The healthcare debate is often focused on cost burdens associated with caring for poor and low-income Americans. But as science reporter Rebecca Skloot makes clear in her new book, The Immortal Life of Henrietta Lacks, if it weren't for one poor woman and the contribution of her prolific “HeLa” cells, treatments for an endless list of diseases, including polio, leukemia, Parkinson's disease and influenza, would only be a dream. “HeLa” comes from the first two letters of Lacks' first and last name.
HeLa cells were the first ever to be cultured and endlessly reproduced in laboratories for the purposes of medical research. According to Skloot, researchers had been trying for decades to reproduce human cells in a culture but had failed. Because they were taken from an aggressively growing cancer tumor, HeLa cells were different. Scientist discovered they reproduced an entire generation every 24 hours.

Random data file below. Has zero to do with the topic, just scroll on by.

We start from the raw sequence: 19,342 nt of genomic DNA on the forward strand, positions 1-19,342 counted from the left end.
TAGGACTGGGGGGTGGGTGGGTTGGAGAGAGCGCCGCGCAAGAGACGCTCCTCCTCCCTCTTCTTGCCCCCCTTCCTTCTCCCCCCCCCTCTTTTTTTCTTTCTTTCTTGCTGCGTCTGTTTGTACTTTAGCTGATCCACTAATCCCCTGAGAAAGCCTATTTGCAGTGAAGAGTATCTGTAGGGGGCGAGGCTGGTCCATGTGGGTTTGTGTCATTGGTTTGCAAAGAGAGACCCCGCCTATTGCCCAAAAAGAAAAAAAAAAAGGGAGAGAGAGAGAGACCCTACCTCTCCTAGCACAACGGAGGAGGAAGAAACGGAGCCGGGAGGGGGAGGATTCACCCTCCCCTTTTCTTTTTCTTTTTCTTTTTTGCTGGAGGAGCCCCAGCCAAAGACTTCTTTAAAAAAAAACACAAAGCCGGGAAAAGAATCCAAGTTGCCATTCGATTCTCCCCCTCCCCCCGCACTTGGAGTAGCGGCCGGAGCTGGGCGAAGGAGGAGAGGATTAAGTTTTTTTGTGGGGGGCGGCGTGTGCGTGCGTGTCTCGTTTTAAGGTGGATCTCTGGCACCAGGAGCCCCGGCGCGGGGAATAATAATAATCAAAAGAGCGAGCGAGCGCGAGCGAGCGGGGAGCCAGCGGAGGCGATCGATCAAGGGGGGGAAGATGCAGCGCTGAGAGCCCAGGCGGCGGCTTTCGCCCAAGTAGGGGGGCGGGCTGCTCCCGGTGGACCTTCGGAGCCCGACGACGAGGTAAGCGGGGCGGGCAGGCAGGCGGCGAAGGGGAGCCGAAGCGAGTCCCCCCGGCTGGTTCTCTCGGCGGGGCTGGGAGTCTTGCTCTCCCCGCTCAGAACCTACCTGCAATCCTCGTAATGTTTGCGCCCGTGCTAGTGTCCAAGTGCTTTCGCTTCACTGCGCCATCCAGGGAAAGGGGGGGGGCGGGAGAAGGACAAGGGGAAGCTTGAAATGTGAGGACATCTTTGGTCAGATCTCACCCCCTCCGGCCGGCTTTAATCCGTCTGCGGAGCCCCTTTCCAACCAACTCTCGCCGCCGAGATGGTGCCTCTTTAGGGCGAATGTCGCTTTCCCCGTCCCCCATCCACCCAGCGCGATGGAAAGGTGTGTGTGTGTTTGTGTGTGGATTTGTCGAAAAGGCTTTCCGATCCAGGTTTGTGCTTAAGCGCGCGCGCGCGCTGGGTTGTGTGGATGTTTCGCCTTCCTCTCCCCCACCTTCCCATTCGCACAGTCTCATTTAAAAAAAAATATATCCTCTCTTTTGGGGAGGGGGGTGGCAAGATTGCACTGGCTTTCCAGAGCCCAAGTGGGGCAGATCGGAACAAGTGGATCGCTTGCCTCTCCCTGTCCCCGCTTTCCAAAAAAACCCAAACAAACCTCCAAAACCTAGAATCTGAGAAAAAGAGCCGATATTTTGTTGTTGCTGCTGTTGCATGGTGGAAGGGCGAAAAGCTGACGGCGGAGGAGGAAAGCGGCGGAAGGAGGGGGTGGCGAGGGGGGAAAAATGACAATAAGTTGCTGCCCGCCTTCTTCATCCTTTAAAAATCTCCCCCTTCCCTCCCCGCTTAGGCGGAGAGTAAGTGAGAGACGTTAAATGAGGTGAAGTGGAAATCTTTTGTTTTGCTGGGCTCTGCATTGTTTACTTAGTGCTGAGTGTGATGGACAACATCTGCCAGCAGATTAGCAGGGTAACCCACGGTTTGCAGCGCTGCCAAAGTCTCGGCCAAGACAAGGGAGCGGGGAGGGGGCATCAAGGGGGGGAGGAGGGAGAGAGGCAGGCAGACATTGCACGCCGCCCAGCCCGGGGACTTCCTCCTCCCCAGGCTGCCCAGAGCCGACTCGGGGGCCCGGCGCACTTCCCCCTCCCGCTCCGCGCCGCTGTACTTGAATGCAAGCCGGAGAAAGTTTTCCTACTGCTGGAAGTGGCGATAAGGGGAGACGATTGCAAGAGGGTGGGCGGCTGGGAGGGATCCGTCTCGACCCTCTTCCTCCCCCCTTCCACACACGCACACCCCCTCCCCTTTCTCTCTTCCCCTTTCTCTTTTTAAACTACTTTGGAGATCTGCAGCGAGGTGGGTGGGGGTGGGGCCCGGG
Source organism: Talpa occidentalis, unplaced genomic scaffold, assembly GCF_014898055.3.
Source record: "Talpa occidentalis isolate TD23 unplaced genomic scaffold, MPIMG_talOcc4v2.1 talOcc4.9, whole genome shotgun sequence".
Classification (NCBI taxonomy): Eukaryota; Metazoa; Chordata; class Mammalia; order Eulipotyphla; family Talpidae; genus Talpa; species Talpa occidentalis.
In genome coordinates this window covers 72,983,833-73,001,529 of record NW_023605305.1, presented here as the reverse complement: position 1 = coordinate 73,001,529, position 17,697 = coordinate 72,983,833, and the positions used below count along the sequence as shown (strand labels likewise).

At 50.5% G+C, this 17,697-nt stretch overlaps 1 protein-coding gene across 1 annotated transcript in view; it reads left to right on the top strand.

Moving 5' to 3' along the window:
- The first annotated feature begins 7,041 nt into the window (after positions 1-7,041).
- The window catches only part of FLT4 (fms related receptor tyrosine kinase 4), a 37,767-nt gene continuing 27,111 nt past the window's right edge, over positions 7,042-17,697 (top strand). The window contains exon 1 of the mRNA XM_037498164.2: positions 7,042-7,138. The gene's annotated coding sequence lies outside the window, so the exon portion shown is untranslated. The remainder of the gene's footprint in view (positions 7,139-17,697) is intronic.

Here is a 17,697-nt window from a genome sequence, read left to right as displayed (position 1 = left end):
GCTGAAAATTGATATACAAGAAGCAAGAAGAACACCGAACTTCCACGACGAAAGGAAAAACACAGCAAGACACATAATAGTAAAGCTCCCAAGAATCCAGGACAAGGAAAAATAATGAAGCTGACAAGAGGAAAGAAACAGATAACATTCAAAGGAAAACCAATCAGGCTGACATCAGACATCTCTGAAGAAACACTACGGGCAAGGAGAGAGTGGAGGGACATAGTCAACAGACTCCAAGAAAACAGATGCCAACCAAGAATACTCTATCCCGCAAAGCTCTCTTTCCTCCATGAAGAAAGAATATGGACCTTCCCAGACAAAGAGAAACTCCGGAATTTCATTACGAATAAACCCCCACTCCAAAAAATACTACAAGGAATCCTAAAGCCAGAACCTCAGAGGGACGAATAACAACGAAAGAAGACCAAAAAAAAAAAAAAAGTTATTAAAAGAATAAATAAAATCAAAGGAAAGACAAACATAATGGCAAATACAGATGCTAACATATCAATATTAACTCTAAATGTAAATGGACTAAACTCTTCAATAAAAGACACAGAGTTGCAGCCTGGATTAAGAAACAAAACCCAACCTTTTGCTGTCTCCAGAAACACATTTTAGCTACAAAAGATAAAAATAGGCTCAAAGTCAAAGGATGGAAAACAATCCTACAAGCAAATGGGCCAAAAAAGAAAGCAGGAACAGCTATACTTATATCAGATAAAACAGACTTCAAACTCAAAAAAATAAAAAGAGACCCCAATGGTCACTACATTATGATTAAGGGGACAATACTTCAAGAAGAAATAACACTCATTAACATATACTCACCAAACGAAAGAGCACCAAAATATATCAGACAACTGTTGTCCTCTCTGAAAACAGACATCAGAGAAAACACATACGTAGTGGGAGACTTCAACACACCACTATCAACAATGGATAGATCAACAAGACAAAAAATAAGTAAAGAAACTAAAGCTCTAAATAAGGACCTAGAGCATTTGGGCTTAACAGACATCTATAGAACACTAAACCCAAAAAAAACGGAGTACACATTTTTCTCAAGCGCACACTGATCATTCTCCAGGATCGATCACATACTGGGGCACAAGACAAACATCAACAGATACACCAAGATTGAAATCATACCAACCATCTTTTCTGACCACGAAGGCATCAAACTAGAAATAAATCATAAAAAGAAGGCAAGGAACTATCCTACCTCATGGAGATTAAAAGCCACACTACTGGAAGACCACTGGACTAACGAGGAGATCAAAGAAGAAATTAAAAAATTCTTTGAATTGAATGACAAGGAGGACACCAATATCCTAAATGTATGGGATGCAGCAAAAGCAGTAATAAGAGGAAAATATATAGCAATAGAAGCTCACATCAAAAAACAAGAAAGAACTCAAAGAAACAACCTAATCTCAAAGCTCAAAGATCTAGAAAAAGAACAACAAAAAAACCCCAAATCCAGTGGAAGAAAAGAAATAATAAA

Today, HeLa cells are one of the first boundary-leaping discoveries biology students learn about, but few have ever learned the story of the woman who made such life-saving discoveries possible. Lacks was an African-American working-class wife and mother of five who lived in Baltimore. She died of cervical cancer in 1951 while still in her 30s, but not before her physician at Johns Hopkins Hospital took a culture of her cervical cells. Those prolific cells, known as HeLa, are still reproduced and sold worldwide for use in medical research.
Lacks, like a number of other African-Americans from her era, had no idea her body would be used for medical research. As Skloot's books reveals, neither she nor her family were ever beneficiaries of her significant legacy. In fact, many of Lack's family members are today struggling and unable to obtain health insurance or access to care even while their mother's cells continue to advance lifesaving cures.